The brain is organised in a complicated hierarchy of specialised and generalised areas that process information and allow us to successfully interact with our environment. Higher-order areas are responsible for more complicated functions like planning, organising and decision-making. Lower-order areas perform more basic functions related to the processing of things like sensory information – the information that comes into our brain from our senses. The different areas throughout the hierarchy in the brain communicate with each other via complex input and output pathways so that the brain as a whole can enable us to act constructively and adaptively in day to day life, and to do critical things like focus our attention, ignore distraction, and remember information accurately. Keeping this information-processing hierarchy of the brain in mind, our research revealed an interesting result.
We found that a child’s natural STM/WM ability was associated with the strength of a connection between a higher-order set of brain areas (called the fronto-parietal cortices) and a lower-order set of brain areas (called the left inferior temporal cortex and posterior cingulate cortex). The stronger that specific connection between these higher-order and lower-order areas, the more information could be stored in STM/WM.
More research is needed to more thoroughly understand what is happening here. However, it is possible that a stronger connection allows the higher-order area to influence the lower-order area to more effectively maintain the information stored in memory, or to prevent that stored information from being disrupted by irrelevant information. This could be tested in many different ways in future studies.
|Results: after training
We were also keen to see how the cognitive training had affected memory ability and, again, the resting state connectivity patterns, so we compared data from the after-training MEG scan to data from the before-training MEG scan.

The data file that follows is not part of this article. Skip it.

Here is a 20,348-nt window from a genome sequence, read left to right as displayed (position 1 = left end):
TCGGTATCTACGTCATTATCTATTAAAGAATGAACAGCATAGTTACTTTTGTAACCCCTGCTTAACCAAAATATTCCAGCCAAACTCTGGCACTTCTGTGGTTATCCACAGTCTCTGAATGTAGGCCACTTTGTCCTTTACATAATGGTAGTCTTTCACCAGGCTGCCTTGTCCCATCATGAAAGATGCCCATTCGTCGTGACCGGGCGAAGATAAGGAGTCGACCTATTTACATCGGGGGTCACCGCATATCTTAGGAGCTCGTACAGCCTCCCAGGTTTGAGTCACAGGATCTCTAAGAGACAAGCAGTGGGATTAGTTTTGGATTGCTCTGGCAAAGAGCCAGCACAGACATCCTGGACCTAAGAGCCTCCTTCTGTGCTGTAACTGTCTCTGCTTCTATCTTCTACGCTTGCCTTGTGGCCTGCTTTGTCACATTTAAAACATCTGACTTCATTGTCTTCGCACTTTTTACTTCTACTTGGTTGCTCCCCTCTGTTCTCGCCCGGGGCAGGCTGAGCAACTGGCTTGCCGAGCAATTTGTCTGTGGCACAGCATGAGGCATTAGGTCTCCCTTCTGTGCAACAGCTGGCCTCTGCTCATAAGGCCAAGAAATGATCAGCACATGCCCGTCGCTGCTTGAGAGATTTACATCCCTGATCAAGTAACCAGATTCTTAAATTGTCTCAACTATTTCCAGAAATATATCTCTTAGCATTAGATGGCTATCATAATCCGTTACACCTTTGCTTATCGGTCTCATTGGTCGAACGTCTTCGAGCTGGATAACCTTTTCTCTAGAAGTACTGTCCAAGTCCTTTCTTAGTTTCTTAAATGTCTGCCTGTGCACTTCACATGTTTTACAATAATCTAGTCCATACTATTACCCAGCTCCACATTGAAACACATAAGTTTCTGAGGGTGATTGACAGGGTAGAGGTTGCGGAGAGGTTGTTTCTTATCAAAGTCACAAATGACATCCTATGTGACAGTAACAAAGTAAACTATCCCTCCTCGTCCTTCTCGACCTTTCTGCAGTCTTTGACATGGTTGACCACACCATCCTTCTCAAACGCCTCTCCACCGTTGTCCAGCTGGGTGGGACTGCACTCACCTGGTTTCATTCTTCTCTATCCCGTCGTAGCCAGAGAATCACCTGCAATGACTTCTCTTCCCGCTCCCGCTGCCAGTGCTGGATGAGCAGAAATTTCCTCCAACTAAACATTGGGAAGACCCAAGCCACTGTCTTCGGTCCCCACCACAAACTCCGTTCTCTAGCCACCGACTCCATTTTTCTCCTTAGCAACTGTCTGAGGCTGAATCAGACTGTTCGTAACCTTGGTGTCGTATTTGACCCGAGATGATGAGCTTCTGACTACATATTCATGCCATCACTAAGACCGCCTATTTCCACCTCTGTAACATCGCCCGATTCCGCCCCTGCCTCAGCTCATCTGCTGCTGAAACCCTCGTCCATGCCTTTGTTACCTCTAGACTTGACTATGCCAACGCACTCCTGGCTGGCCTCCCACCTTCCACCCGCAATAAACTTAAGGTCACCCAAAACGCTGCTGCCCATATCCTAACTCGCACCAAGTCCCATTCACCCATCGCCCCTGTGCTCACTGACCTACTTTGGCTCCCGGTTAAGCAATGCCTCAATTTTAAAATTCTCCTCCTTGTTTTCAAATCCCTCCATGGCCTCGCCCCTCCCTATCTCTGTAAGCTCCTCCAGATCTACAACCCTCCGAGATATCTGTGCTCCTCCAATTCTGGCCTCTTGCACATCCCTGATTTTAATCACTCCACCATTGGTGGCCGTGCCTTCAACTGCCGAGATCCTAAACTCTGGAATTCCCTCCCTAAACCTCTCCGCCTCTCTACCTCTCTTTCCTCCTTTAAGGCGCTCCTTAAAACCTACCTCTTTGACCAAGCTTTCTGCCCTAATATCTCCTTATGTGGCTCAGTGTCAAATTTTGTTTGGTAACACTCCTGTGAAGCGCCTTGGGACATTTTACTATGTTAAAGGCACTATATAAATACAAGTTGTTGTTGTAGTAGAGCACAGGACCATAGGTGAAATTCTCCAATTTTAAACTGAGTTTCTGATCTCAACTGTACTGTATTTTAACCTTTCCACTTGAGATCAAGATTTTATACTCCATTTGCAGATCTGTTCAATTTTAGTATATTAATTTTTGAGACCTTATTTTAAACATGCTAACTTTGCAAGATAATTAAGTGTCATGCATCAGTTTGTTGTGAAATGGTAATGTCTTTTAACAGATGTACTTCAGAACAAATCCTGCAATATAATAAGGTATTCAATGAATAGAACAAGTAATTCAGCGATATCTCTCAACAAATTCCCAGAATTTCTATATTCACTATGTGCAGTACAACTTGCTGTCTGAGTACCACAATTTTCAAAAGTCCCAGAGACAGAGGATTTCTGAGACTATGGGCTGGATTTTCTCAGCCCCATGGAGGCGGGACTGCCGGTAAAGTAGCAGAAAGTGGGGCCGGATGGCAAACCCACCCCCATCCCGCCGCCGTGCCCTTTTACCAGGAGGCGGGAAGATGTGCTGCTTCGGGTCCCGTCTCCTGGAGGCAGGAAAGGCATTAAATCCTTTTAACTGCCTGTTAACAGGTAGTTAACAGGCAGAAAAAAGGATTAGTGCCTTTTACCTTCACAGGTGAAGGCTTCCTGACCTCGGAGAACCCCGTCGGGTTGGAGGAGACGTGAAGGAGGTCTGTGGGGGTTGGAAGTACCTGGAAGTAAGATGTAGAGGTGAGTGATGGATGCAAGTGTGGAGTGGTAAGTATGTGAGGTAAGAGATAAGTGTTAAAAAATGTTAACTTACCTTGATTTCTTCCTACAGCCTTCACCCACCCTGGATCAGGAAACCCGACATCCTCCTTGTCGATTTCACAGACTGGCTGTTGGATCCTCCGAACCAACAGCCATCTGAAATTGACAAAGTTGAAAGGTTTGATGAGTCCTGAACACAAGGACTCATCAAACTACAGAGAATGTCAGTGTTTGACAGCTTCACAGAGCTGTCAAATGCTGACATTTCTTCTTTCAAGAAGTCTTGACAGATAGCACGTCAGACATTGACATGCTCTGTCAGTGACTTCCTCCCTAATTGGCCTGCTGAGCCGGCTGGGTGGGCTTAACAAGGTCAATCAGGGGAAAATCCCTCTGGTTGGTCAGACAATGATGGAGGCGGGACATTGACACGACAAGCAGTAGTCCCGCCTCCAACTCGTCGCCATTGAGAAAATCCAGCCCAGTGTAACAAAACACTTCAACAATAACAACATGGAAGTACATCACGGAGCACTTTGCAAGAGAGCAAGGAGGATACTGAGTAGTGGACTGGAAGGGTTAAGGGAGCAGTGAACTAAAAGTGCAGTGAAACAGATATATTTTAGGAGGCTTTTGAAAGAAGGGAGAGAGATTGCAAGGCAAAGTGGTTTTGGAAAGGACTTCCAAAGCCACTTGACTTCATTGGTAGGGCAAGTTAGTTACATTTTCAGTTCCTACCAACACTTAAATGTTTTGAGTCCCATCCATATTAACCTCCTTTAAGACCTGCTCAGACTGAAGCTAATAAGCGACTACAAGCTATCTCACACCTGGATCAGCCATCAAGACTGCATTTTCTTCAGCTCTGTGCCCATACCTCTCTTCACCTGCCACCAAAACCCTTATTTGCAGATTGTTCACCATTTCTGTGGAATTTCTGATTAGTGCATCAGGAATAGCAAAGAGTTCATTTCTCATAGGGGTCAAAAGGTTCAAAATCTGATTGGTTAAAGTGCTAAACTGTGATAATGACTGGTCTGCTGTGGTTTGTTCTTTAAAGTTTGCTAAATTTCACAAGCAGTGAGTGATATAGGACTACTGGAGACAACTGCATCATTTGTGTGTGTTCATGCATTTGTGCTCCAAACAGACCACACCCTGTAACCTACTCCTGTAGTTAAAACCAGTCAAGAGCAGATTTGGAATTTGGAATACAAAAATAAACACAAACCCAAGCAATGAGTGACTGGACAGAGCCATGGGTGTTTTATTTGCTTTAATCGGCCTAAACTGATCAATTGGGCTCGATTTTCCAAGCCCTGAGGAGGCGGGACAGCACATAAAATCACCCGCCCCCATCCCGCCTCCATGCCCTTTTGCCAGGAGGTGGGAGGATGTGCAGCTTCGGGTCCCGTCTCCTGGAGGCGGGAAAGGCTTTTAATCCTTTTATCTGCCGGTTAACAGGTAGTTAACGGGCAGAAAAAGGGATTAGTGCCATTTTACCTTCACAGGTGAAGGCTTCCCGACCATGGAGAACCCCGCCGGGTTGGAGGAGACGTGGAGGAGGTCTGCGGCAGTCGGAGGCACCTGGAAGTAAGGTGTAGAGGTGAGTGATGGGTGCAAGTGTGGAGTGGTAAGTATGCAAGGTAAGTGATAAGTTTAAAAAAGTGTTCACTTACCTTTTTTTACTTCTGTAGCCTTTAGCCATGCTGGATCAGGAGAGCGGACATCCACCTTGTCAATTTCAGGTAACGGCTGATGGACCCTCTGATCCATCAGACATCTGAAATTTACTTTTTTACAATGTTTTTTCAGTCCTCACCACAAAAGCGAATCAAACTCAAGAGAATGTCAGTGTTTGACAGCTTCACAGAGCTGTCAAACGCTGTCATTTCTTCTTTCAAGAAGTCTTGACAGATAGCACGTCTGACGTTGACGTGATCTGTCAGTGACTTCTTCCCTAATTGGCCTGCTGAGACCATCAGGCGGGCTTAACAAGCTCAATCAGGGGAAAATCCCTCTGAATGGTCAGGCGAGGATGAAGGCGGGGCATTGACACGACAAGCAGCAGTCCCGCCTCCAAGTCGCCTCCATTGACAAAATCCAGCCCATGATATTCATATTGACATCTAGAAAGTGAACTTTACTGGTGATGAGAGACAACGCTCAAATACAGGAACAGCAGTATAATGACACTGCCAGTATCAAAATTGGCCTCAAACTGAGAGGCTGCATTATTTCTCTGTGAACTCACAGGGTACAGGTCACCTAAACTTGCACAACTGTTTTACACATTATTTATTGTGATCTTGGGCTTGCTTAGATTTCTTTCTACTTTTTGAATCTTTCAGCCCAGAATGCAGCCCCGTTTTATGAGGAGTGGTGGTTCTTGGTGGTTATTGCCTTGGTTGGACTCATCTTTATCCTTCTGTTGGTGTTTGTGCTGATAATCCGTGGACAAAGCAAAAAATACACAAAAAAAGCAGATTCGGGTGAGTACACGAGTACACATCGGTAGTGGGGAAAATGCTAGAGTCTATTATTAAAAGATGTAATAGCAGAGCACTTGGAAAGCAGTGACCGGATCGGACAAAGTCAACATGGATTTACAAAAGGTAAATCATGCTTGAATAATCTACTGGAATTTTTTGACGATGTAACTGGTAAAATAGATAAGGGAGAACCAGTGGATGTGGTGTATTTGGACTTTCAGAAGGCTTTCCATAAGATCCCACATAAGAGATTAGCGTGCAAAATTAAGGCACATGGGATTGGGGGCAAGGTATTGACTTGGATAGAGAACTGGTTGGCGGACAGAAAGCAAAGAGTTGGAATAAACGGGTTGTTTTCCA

In terms of the effect of training on performance, the high-intensity training (having to remember an increasing number of items) significantly improved STM/WM ability. That is, children were able to store more information in their memory after the training. The low-intensity training (having to remember just 2 items) only increased STM/WM ability slightly – not to a significant extent.
The brain connectivity results were very interesting. It seems that cognitive training increased the strength of that connection we previously identified in the other analysis – the connection between higher-order fronto-parietal areas and the lower-order sensory areas. This is a very neat finding as it suggests that the connection associated with natural memory ability is also the one affected by memory training. This is a very significant step forward in our understanding of how brain training affects the brain in order to achieve improved memory performance.
Still to come
We are currently analysing the effects of the training on brain activity during the memory task that children performed while in the MEG scanner. It is possible that the training might have had some effects that are only apparent when the children have to actively perform a task that uses their STM/WM.
We will send out another, final newsletter upon the completion of our remaining analyses. If you would prefer not to receive further correspondence, please let us know. If you have any questions about our findings, this study or our research in general, please don’t hesitate to get in touch.
Dr Duncan Astle
Phone: 01223 355294
Dr Jessica Barnes
Phone: 01223 273758